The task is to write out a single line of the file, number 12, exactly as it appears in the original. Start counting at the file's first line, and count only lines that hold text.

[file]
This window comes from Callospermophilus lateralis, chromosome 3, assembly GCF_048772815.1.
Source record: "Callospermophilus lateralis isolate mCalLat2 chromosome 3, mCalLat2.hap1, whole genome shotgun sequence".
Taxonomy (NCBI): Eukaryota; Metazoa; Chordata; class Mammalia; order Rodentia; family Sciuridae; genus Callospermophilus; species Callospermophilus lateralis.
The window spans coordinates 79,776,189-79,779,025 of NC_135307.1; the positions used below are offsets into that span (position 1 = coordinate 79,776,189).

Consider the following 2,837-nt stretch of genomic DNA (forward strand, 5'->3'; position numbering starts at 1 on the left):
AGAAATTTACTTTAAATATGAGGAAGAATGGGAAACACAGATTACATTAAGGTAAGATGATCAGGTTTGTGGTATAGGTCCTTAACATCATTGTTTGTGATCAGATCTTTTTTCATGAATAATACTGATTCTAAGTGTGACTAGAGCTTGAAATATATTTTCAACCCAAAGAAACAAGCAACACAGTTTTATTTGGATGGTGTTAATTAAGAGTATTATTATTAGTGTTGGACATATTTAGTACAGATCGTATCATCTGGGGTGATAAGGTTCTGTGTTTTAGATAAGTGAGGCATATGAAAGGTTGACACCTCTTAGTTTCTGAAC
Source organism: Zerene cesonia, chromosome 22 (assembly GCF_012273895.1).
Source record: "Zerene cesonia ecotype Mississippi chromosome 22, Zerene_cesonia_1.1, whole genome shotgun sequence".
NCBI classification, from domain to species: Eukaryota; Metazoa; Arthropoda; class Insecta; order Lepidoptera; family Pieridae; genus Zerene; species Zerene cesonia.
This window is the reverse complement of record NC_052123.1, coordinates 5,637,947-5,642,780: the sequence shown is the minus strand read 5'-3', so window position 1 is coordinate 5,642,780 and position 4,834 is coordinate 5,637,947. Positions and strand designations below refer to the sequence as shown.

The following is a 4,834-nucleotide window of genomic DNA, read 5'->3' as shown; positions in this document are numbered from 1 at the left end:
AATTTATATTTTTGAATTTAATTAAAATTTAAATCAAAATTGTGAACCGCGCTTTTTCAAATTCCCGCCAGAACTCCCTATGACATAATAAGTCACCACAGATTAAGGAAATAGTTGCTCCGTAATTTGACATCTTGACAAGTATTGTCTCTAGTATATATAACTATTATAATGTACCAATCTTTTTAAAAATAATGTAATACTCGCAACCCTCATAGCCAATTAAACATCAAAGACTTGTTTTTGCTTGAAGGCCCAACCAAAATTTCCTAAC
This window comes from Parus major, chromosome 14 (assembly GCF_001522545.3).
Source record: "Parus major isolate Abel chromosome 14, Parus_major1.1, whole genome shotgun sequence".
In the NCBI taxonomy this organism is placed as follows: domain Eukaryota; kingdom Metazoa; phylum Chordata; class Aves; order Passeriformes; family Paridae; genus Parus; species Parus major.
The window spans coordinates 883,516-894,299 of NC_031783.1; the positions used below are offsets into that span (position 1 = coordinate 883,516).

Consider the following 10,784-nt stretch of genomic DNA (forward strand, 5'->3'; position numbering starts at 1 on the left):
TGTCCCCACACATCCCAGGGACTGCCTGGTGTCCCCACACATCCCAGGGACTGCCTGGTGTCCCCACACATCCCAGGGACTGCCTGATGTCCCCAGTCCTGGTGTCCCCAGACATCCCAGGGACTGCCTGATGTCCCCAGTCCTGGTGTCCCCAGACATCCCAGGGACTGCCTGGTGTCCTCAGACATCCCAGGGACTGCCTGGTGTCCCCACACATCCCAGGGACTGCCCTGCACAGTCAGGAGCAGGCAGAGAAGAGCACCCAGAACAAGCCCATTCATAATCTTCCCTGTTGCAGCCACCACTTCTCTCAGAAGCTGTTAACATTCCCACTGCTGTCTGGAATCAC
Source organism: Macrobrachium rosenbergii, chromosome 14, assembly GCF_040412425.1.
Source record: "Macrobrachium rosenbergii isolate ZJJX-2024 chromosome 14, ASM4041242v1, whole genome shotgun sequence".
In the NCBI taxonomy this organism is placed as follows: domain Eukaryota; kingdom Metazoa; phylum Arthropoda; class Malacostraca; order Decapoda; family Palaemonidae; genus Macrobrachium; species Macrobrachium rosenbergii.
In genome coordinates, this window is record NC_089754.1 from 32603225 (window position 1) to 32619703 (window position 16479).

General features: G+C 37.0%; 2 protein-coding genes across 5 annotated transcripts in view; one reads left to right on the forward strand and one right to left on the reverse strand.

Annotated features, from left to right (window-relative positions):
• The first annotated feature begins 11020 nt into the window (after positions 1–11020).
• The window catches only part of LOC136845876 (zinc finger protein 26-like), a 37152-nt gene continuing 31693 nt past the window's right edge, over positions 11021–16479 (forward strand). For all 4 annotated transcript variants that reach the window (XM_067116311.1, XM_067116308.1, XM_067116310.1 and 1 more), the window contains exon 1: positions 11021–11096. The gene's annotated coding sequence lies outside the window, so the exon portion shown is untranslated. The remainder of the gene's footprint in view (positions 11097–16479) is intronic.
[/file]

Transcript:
AATTTATATTTTTGAATTTAATTAAAATTTAAATCAAAATTGTGAACCGCGCTTTTTCAAATTCCCGCCAGAACTCCCTATGACATAATAAGTCACCACAGATTAAGGAAATAGTTGCTCCGTAATTTGACATCTTGACAAGTATTGTCTCTAGTATATATAACTATTATAATGTACCAATCTTTTTAAAAATAATGTAATACTCGCAACCCTCATAGCCAATTAAACATCAAAGACTTGTTTTTGCTTGAAGGCCCAACCAAAATTTCCTAAC